Career After Muhammad[edit]

In the third week of July 632, the Caliph Abu Bakr scraped together an army mainly from the Banu Hashim (the clan of Muhammad) to defend Medina from an imminent invasion by the apostate forces of Tulayha, a self-proclaimed prophet. The army included stalwarts like Zubayr, Ali ibn Abi Talib and Talha ibn Ubaidullah. Each of them was appointed as commander of one-third of the newly organised force. They had their roles during the Ridda Wars; however, they did not face any combat scenaria.

Al-Zubayr was the most successful field commander during the Muslim conquest of Egypt under Caliph Umar.[citation needed] He commanded a regiment in the decisive Battle of Yarmouk in 636,[citation needed] and in 640 he commanded the reinforcements sent to capture Amr ibn al-As in Egypt.[citation needed]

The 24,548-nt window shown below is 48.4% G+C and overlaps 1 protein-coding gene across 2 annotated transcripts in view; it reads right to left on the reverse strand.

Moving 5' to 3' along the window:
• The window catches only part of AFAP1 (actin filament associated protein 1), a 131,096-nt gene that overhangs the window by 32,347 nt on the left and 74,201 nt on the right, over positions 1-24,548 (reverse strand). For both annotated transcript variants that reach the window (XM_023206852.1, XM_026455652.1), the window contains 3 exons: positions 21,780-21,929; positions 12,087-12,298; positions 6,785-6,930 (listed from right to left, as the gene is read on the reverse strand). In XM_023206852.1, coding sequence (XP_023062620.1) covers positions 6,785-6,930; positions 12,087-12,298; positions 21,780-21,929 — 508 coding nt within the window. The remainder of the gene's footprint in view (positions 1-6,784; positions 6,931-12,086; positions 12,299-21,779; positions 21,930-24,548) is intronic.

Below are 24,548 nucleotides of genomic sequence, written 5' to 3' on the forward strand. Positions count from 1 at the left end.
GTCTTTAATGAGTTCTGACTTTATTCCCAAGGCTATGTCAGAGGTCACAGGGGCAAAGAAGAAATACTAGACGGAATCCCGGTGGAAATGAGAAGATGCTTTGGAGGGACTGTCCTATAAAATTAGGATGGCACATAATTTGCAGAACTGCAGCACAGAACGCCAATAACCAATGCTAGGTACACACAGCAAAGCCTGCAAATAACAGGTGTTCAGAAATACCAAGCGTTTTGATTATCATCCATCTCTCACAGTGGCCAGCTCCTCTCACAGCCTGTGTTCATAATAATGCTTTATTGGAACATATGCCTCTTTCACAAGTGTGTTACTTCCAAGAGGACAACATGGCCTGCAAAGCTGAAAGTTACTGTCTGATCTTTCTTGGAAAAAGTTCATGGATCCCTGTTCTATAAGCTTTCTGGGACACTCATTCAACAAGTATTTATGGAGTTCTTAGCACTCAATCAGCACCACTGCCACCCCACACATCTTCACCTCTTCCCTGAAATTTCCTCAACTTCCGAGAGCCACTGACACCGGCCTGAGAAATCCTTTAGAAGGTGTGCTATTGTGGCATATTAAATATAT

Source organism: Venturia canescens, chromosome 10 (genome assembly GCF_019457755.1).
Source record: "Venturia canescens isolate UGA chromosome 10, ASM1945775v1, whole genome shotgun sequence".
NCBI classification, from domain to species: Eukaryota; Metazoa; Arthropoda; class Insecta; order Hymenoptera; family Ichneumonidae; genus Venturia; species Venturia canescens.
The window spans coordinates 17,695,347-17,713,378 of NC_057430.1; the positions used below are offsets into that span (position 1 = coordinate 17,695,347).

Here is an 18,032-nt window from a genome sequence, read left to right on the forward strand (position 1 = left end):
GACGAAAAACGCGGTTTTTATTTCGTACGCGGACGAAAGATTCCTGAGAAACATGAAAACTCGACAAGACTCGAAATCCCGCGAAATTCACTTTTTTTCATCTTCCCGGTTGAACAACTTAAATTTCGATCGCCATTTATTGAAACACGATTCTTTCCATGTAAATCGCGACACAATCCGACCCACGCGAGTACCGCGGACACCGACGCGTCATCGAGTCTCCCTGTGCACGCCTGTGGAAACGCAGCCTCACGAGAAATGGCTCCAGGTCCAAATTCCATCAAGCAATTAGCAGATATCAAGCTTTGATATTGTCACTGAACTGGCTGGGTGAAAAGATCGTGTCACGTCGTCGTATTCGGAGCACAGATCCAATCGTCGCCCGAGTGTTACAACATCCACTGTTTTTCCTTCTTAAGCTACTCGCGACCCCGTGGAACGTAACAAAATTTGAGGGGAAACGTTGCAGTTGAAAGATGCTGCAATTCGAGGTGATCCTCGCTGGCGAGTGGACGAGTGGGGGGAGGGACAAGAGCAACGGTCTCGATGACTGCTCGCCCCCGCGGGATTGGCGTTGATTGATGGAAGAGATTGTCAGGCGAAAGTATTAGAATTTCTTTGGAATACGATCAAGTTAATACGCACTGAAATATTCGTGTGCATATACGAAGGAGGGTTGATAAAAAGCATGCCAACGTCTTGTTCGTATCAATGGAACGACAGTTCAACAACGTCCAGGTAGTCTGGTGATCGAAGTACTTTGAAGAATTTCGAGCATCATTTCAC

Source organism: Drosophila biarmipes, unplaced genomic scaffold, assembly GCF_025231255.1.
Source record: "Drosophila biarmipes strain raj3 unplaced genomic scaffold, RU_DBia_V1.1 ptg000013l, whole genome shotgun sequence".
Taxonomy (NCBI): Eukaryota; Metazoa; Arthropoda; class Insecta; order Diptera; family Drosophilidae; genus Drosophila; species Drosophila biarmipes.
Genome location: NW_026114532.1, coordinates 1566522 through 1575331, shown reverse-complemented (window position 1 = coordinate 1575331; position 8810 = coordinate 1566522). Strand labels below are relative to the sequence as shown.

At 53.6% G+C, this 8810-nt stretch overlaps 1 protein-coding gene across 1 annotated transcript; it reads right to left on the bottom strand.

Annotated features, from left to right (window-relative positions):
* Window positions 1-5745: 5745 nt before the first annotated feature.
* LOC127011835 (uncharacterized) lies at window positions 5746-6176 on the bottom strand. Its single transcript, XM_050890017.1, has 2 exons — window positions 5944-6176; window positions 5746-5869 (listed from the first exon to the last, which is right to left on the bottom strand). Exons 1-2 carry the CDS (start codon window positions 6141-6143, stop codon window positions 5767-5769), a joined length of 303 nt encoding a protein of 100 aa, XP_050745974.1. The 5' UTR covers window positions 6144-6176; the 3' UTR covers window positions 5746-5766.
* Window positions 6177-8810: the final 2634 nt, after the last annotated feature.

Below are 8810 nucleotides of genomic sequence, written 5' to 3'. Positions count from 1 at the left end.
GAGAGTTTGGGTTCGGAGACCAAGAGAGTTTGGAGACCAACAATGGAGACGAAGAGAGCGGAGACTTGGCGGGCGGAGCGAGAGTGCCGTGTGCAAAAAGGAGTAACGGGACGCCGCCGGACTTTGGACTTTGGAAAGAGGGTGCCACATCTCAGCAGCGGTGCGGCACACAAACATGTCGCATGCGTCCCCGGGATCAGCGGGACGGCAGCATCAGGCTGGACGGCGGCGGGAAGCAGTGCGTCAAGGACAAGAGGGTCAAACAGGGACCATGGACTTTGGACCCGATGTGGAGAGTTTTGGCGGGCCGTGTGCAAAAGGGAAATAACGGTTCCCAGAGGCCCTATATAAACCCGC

When Umar was dying in 644, he selected Al-Zubayr and five other men to elect the next Caliph.[33] They duly elected Uthman,[34] during whose caliphate, Al-Zubayr was not involved in political or military matters.[citation needed] Al-Zubayr was cautious about narrating ahadith about Muhammad even though he had been constantly in his company. As he explained to his son Abdullah, “I heard Allah’s Messenger say, ‘Anyone who tells a lie about me should take a seat in the Fire.’”[35]

Wives and Children[edit]

Al-Zubayr married eight times and had twenty children.[36]

  1. Asma bint Abi Bakr. They were married before the Hijra of 622 and divorced when Urwa was young, i.e., around 645.[37]
    1. Abdullah
    2. Al-Mundhir
    3. Asim
    4. Al-Muhajir
    5. Khadija the Elder